I have a Python client and server communicating over a TCP socket - they send and receive a certain set of standardized string commands to each other.

How can I prevent a hacker from creating their own client that sends the same kind of string commands (but with their own values) to the server?

Is it right that I can assume the hacker has access to the TCP messages being transmitted/received, but not the individual code that is being executed (if I only give them the executable)?

I'm new to network security and wanted to decide how best to design my network communication scheme.

Idea - I was imagining that I could possibly encrypt the messages before sending and decrypt on the server (assuming the hacker can't find any of the keys in the source code?). Is this a secure way of going about it and am I on the right track?

  • "Is it right that I can assume " -- that depends entirely on where the "hacker" is. What you are describing is a "Threat Modelling" process. You are trying to work out where the threats could be and where your weaknesses might be. Your first step is to stop using the term "hacker"; "hackers" are magical evil beings. In Threat Modelling, you have "actors". Actors can observe, interact, and act. What observations, interactions, and actions pose a threat to your data and systems?
    – schroeder
    Aug 22, 2020 at 7:07
  • Encryption prevents communication from being observed. It does not prevent an actor from creating a client and sending encrypted commands. What you are looking for is the concept of "authentication". You want to authenticate your clients.
    – schroeder
    Aug 22, 2020 at 7:11

2 Answers 2


Never trust the client. If the client has a local copy of your application, they can do many things to manipulate and reverse engineer it. You can possibly slow down and discourage this by obfuscating and encrypting/packing the code, requiring certificate pinning, employing anti-debugging techniques etc., but a determined adversary will not be delayed for long.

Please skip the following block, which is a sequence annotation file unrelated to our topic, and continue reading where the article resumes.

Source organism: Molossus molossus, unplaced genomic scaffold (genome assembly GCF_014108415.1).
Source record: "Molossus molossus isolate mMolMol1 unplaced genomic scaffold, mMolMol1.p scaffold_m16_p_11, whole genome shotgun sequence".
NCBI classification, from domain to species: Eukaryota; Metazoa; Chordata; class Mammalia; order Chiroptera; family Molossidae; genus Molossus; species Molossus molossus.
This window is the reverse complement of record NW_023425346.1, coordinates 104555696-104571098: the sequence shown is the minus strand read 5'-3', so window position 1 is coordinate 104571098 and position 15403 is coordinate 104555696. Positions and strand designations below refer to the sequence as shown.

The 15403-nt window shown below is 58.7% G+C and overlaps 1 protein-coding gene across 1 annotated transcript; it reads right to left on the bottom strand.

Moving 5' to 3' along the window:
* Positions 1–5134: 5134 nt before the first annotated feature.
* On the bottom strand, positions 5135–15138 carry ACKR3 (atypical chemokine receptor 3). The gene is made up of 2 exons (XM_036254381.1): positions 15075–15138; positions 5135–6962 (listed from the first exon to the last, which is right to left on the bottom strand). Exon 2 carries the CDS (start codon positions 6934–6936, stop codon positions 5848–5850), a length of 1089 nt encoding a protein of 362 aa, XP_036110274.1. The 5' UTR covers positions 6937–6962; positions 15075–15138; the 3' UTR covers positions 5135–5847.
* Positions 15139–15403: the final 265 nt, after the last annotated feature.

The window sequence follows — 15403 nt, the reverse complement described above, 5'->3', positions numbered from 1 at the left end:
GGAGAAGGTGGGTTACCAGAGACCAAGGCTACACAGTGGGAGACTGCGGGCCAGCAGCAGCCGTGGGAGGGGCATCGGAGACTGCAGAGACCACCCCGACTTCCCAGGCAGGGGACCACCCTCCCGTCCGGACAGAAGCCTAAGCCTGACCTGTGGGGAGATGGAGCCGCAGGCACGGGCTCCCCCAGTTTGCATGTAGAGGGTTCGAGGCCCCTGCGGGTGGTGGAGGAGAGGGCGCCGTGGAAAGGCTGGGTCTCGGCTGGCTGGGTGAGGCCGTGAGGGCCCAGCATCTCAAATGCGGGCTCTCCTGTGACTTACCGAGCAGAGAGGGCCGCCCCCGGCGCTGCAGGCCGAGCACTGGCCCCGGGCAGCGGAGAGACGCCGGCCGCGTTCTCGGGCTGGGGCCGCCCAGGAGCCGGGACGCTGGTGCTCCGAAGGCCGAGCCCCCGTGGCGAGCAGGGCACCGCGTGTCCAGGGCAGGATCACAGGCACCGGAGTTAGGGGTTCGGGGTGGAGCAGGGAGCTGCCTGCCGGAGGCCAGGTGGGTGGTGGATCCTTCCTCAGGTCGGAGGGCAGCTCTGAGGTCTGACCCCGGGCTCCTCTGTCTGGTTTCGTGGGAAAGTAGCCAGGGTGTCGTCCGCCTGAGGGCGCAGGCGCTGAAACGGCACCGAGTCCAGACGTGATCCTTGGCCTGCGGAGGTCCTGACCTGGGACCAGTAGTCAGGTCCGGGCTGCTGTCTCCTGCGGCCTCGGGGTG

Instead, focus on the server side. Make sure users are properly authenticated before they are able to interact any further, and check if they are properly authorized for every action. It is especially important to validate their input; since you can't trust the client, you should expect to receive invalid input. Any critical code (business logic, authn/authz, secrets, proprietary code) should be solely located on the server side. If the application is designed correctly, you shouldn't need to care about having rogue clients.


Your idea to suspect that you cannot just trust the client is correct. But you can never solve this issue on the network or the client. You must solve it on the server side.

You assume that they cannot see your code, but you also state "I have a Python client". Python is an interpretive language, therefore they can see the code.

How can I prevent a hacker from creating their own client that sends the same kind of string commands (but with their own values) to the server?

There are a number of ways. Firewalling so hackers don't get access to your application. Authenticating proxy in front of it. Use a VPN. Things like that. But the most important part is to make your application more robust. Does your application have authentication? What happens if they send wrong values? Can you check the validity of the input? In your server design, you must assume that not all clients are the correct clients. This has nothing to do with network security; it is application security.

Encryption will probably help if designed and used correctly; look at asymmetric encryption and digital signing for non-repudiation.

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